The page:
For the last couple of years, I have become quite fond of all sorts of rye bread. I’ve loved eating rye bread since I was a child, but once I started baking my own bread I really learned to appreciate a tasty loaf of rye bread. I’ve tried quite a few recipes in the last few years, from my Light Rye Sandwich Loaf to crusty sourdough loaves using Jeffrey Hamelman’s 40% Caraway Rye recipe. Last year I set out to experiment with rye dinner rolls, and the following recipe was the one I developed and keep on making time after time.
These soft rolls have a secret ingredient: potatoes. Bread bakers have been using potato water or adding mashed potatoes to their breads since at least the 19th century, when it was often added to make up for a shortage of grain. This modern version uses either potato flour (available from King Arthur, Bob’s Red Mill and others) or dried potato flakes (used for making mashed potatoes). The starch from the potatoes makes for a tender crumb, and also helps keep the leftover bread moist and light.
As I tried different recipes, I discovered there are several different ways to give pumpernickel and other dark rye breads a dark color. Whole grain rye flour adds some color, but a combination of coffee, molasses, cocoa powder or caramel coloring is usually added to darken the dough further. I settled on using molasses and cocoa powder in this recipe. Any cocoa powder will work here, either natural of Dutch-processed. But I found out very quickly that not all molasses is created alike!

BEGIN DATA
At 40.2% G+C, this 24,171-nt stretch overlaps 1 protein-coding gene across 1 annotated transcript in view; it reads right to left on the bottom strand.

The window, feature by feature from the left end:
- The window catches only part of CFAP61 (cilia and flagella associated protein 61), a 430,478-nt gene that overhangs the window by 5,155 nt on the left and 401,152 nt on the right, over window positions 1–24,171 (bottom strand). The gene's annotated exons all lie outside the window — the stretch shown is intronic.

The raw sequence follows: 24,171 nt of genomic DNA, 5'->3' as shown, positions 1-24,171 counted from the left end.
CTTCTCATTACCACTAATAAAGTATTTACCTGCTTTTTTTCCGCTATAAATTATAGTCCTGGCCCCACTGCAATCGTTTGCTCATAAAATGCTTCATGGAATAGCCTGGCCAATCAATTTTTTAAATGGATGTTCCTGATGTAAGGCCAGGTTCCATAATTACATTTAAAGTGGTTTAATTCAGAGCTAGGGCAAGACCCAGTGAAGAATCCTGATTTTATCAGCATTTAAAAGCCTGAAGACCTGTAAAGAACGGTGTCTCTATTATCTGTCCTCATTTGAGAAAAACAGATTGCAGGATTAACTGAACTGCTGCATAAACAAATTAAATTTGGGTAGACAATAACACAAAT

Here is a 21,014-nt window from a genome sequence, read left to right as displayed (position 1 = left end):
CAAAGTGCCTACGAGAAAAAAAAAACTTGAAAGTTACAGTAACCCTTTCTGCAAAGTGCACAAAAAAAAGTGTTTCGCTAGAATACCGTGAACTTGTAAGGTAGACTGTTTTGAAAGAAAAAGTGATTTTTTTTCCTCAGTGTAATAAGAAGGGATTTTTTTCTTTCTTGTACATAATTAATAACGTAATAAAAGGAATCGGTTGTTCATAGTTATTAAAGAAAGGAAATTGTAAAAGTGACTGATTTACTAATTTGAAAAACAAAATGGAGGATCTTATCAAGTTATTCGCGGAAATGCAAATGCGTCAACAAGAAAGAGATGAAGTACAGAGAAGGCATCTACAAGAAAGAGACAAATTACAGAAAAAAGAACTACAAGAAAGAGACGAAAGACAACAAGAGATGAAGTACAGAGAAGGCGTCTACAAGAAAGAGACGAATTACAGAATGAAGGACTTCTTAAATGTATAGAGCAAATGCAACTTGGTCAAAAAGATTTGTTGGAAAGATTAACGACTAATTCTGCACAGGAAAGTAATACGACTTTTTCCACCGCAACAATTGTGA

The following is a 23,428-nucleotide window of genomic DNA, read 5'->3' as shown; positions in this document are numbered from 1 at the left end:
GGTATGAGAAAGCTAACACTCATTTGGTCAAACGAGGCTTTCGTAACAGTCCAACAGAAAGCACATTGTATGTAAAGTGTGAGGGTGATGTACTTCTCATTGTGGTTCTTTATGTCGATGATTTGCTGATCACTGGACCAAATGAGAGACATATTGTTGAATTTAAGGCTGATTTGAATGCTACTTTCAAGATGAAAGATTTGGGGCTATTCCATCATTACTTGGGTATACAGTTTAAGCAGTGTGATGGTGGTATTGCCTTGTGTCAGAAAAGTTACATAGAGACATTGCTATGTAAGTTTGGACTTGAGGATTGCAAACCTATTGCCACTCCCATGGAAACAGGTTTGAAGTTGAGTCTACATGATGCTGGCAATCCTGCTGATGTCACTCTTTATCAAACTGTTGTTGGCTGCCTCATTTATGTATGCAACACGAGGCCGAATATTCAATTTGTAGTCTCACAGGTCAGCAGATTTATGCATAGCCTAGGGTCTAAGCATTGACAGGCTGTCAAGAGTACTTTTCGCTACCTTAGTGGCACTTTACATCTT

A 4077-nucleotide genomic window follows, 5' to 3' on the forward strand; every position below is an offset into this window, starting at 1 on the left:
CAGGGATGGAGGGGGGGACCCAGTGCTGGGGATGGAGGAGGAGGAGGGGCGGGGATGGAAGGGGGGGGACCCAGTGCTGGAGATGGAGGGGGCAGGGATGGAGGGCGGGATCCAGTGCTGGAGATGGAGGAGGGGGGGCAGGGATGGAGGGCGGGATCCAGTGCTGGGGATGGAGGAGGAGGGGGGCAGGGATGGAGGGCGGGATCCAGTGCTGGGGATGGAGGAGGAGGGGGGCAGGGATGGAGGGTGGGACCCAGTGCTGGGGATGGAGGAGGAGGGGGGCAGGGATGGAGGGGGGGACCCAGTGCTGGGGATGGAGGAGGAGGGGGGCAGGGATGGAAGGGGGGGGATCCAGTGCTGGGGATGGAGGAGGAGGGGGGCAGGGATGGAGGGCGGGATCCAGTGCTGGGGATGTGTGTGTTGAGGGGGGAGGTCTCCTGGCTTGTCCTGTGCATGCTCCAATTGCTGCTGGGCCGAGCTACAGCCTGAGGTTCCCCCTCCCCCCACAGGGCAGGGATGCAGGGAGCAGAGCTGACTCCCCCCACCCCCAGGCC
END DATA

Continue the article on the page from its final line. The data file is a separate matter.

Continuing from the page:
I started out using up an old bottle of Brer Rabbit molasses I had in the pantry. That worked well, until I used it all and had to buy some more. I bought a bottle of Wholesome Sweeteners organic, unsulphured molasses, but that gave the rolls a strong molasses flavor that dominated the bread. I wound up going to back to my old standby, this time using Brer Rabbit Mild Flavor molasses. I also tried some good old Tennessee sorghum, which also works quite well in this recipe.
Somewhere along the way I also discovered that this recipe can be used to make some wonderful dark rye buns. They are great for things like salmon burgers and BBQ sandwiches. I’ve included a couple of tips for other variations in case you want a sweeter roll, or don’t like the taste of caraway.
We love rye around here – it’s our go-to bread when making toast. I’m not sure why, but I always assumed that rye required a sourdough type starter, something I haven’t had the opportunity to make in years. I have a feeling that some of my bread baking books include a starter & I just made assumptions based on that.
Love rye bread but the seedless kind so I will leave out the caraway seeds when making your rolls. They look so delicious.